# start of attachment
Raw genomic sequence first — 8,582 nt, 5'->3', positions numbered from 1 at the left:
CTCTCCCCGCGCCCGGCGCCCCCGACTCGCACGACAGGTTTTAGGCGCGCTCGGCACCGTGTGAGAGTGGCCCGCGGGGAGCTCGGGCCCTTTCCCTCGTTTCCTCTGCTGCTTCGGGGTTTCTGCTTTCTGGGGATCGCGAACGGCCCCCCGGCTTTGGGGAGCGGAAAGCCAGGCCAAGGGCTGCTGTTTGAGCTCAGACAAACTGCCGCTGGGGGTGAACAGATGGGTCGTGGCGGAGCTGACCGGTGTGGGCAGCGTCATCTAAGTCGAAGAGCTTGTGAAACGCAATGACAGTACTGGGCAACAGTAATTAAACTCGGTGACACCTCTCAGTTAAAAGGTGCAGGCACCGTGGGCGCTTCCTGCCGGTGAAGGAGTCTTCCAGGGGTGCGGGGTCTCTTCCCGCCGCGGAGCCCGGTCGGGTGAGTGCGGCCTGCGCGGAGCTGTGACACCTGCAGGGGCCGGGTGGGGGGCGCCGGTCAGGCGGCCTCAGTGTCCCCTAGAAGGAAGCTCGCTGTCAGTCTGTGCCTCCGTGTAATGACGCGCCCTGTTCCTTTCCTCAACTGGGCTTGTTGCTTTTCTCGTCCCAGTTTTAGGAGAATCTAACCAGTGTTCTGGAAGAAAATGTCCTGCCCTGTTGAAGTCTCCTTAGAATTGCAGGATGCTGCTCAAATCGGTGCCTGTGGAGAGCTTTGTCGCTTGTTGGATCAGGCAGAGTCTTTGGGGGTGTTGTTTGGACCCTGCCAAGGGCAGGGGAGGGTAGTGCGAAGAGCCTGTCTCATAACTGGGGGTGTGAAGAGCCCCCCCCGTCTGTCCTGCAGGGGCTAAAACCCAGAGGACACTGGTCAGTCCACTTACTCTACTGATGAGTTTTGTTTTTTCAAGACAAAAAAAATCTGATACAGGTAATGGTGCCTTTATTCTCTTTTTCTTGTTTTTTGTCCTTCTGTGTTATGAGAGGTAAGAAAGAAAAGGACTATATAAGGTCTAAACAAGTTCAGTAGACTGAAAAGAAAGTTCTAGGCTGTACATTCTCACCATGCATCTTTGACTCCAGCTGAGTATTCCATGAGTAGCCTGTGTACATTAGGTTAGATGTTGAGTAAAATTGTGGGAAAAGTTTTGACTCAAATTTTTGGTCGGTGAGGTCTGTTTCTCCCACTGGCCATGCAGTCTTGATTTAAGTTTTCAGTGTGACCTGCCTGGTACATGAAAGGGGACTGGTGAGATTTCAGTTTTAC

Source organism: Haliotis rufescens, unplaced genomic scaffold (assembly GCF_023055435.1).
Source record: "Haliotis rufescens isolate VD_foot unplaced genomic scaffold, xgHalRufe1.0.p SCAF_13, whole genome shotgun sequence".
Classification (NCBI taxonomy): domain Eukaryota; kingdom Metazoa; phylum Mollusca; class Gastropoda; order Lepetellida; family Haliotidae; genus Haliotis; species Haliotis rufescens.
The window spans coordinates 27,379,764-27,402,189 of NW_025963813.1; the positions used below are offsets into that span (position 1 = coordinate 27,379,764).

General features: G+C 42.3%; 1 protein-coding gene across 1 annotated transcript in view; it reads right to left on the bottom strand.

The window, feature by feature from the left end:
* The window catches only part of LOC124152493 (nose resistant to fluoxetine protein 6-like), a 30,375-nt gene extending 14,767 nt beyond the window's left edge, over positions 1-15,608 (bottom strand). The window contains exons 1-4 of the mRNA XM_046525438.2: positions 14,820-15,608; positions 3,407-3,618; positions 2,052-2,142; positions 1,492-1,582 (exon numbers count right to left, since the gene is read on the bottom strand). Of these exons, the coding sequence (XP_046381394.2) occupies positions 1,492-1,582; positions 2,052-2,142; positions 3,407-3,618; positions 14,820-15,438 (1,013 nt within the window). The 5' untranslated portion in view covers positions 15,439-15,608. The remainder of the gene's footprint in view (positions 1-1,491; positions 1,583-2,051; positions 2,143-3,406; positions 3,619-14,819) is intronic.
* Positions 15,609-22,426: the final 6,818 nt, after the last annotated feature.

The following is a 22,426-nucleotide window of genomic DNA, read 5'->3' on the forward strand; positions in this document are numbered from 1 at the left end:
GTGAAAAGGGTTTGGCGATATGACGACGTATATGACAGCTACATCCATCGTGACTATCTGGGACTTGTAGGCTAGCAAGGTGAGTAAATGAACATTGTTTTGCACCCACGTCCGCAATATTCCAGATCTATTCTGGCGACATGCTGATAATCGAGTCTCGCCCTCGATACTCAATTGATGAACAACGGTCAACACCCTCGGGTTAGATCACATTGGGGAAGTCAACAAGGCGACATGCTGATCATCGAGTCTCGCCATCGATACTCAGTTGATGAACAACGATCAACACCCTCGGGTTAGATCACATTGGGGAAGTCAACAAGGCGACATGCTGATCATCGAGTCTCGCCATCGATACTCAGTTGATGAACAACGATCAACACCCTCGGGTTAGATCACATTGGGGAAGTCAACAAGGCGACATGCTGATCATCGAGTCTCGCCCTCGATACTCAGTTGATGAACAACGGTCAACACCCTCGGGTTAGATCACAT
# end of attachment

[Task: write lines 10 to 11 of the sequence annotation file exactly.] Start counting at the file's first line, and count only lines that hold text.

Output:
* Positions 15,609-22,426: the final 6,818 nt, after the last annotated feature.

The following is a 22,426-nucleotide window of genomic DNA, read 5'->3' on the forward strand; positions in this document are numbered from 1 at the left end: